“More than 6000 workers of the CPC will protest against the moves. We are demanding the government to scrap any plans of selling 107 filling stations and section of the Kolonnawa oil installation immediately... (See Inside)

 

 


 



POLITICS

JVP’s double cross games only to help themselves
What do the Liberation Tigers of Tamil Eelam (LTTE) and the Janatha Vimukthi Peramuna (JVP) have in common? Nothing at all, one might say. But events last week proved that they both hate and fear Ranil Wickremesinghe’s possible advent to power with equal intensity.
When Mahinda Rajapaksa was elected as the fifth Executive President of Sri Lanka on November 17, 2005, Rajapaksa himself is reported to have acknowledged that it was the boycott of the poll in the Northern and Eastern provinces, engineered by the LTTE that helped him to a victory with a wafer thin majority.
Two years later on December 14, 2007, it was the JVP who played a game of political double cross to perfection, preventing Rajapaksa’s parliamentary majority from evaporating, by abstaining at the vote on the third reading of the Budget, where many dissident government members, were waiting to crossover and one-Anura... (See Inside)

Govt. faces new challenges after Budget battle
There is always a Dissanayake that opens his mouth at the eleventh hour and deprives Ranil Wickremesinghe of victory, or so the Green Leader feels.
On the eve of the presidential polls, Navin Dissanayake made a famous statement giving credit for the Karuna defection during the UNF administration. To add salt to the LTTE Leader Velupillai Prabhakaran’s wounds, days before the polls, Government Negotiator Minister Milinda Moragoda apportioned credit to his government for the Karuna defection.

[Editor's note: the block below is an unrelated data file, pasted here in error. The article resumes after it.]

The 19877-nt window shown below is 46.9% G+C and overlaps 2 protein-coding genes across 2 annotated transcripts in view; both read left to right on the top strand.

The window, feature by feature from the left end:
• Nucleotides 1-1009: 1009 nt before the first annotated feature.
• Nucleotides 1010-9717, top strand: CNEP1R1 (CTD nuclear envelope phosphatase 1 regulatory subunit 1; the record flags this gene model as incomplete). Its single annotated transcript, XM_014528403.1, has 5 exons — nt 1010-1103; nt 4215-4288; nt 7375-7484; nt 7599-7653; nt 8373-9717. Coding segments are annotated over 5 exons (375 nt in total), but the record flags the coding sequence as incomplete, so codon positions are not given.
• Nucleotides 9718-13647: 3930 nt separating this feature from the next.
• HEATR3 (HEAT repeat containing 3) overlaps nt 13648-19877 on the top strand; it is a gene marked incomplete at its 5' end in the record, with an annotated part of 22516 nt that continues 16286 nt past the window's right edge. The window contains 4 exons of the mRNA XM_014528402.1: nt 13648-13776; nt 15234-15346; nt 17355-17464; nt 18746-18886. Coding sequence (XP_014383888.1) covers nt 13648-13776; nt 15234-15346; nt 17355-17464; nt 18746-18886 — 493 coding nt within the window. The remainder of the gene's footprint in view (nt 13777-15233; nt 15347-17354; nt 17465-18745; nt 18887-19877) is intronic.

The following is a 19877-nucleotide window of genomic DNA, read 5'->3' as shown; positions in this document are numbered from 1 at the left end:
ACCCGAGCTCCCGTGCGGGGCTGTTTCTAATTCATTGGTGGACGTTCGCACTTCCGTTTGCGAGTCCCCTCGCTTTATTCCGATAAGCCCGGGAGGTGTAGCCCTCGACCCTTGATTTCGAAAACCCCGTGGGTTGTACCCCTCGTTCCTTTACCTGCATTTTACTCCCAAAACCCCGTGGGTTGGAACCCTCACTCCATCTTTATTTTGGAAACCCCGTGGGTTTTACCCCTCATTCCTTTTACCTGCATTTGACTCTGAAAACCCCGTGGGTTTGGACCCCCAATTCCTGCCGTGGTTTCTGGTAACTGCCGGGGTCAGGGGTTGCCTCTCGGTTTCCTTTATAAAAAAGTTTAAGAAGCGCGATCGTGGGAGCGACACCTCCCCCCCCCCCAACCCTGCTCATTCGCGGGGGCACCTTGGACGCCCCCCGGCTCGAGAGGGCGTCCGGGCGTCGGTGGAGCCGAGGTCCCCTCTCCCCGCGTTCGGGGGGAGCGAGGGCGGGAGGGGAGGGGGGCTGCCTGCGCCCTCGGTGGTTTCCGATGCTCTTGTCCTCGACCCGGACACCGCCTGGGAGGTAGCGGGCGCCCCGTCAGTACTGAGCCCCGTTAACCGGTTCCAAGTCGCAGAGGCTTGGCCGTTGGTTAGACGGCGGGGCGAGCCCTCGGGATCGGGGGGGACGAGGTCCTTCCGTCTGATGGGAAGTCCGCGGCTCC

Some UNPers felt these statements angered the LTTE which blocked Tamils from voting and deprived Wickremesinghe of the Presidency.
Wickremesinghe mistakenly believed the LTTE would lift the ban on Tamils in uncleared areas and that they would vote for him at the November 17, 2005 presidential polls.
To truth is the LTTE had wanted to prevent Wickremesinghe winning and perhaps usher in a hawkish President in Mahinda Rajapaksa. That the LTTE calculation backfired is a separate subject for discussion. (See Inside)

NEWS FEATURES

Rhetoric and reality – Part II
True to form, LTTE Leader Velupillai Prabhakaran is harshly critical of the Indian role in Sri Lankan Tamil affairs. He is, however, extremely economical with the truth while criticising India.
Apart from being unwilling or unable to understand India’s compulsions, the Tiger Supremo also omits the negative contribution of the LTTE towards this sad state of affairs.
As stated before in the previous instalment of this article, there is no denying that Indian involvement in Sri Lanka was motivated by its own enlightened self-interest. Though the nature of its role in Sri Lanka has changed over the years, the elementary compulsion of enlightened self-interest still remains.
Indian policy